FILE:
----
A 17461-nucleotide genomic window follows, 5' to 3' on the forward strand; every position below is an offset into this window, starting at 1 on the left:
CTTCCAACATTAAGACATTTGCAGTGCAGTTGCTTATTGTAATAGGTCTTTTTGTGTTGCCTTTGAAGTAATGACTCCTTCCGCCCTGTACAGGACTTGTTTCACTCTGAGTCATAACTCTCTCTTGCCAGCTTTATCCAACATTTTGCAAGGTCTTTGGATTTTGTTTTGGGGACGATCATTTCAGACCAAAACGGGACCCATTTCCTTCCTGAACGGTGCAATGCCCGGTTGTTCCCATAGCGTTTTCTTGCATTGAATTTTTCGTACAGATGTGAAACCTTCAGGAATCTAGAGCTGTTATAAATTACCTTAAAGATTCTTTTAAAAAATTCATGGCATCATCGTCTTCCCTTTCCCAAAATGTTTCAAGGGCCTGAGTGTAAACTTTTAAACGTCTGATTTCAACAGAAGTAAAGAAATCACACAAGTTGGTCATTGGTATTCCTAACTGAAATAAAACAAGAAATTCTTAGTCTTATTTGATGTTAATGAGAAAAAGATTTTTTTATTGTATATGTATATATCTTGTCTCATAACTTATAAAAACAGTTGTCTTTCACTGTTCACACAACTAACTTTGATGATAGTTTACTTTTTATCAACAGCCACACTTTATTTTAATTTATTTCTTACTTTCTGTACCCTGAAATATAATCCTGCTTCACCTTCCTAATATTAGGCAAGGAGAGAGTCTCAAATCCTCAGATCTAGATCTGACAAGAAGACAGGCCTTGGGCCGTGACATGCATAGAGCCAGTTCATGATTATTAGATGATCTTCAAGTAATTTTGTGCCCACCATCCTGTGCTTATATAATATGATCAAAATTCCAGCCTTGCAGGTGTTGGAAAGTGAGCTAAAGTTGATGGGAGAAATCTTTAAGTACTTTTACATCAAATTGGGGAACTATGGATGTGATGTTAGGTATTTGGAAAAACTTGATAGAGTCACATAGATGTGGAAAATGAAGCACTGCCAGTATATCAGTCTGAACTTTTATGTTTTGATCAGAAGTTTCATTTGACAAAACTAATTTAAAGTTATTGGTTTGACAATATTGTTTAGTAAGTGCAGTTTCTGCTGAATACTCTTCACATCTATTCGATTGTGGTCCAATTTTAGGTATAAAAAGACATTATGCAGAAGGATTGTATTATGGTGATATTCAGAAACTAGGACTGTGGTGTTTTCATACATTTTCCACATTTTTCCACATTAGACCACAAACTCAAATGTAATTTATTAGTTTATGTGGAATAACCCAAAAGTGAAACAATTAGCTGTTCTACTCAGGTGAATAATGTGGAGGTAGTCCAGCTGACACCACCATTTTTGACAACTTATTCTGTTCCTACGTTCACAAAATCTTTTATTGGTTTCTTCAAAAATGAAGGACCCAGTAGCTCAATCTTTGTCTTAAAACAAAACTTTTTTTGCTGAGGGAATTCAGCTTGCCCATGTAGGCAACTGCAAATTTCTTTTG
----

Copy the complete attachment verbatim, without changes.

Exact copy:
A 17461-nucleotide genomic window follows, 5' to 3' on the forward strand; every position below is an offset into this window, starting at 1 on the left:
CTTCCAACATTAAGACATTTGCAGTGCAGTTGCTTATTGTAATAGGTCTTTTTGTGTTGCCTTTGAAGTAATGACTCCTTCCGCCCTGTACAGGACTTGTTTCACTCTGAGTCATAACTCTCTCTTGCCAGCTTTATCCAACATTTTGCAAGGTCTTTGGATTTTGTTTTGGGGACGATCATTTCAGACCAAAACGGGACCCATTTCCTTCCTGAACGGTGCAATGCCCGGTTGTTCCCATAGCGTTTTCTTGCATTGAATTTTTCGTACAGATGTGAAACCTTCAGGAATCTAGAGCTGTTATAAATTACCTTAAAGATTCTTTTAAAAAATTCATGGCATCATCGTCTTCCCTTTCCCAAAATGTTTCAAGGGCCTGAGTGTAAACTTTTAAACGTCTGATTTCAACAGAAGTAAAGAAATCACACAAGTTGGTCATTGGTATTCCTAACTGAAATAAAACAAGAAATTCTTAGTCTTATTTGATGTTAATGAGAAAAAGATTTTTTTATTGTATATGTATATATCTTGTCTCATAACTTATAAAAACAGTTGTCTTTCACTGTTCACACAACTAACTTTGATGATAGTTTACTTTTTATCAACAGCCACACTTTATTTTAATTTATTTCTTACTTTCTGTACCCTGAAATATAATCCTGCTTCACCTTCCTAATATTAGGCAAGGAGAGAGTCTCAAATCCTCAGATCTAGATCTGACAAGAAGACAGGCCTTGGGCCGTGACATGCATAGAGCCAGTTCATGATTATTAGATGATCTTCAAGTAATTTTGTGCCCACCATCCTGTGCTTATATAATATGATCAAAATTCCAGCCTTGCAGGTGTTGGAAAGTGAGCTAAAGTTGATGGGAGAAATCTTTAAGTACTTTTACATCAAATTGGGGAACTATGGATGTGATGTTAGGTATTTGGAAAAACTTGATAGAGTCACATAGATGTGGAAAATGAAGCACTGCCAGTATATCAGTCTGAACTTTTATGTTTTGATCAGAAGTTTCATTTGACAAAACTAATTTAAAGTTATTGGTTTGACAATATTGTTTAGTAAGTGCAGTTTCTGCTGAATACTCTTCACATCTATTCGATTGTGGTCCAATTTTAGGTATAAAAAGACATTATGCAGAAGGATTGTATTATGGTGATATTCAGAAACTAGGACTGTGGTGTTTTCATACATTTTCCACATTTTTCCACATTAGACCACAAACTCAAATGTAATTTATTAGTTTATGTGGAATAACCCAAAAGTGAAACAATTAGCTGTTCTACTCAGGTGAATAATGTGGAGGTAGTCCAGCTGACACCACCATTTTTGACAACTTATTCTGTTCCTACGTTCACAAAATCTTTTATTGGTTTCTTCAAAAATGAAGGACCCAGTAGCTCAATCTTTGTCTTAAAACAAAACTTTTTTTGCTGAGGGAATTCAGCTTGCCCATGTAGGCAACTGCAAATTTCTTTTG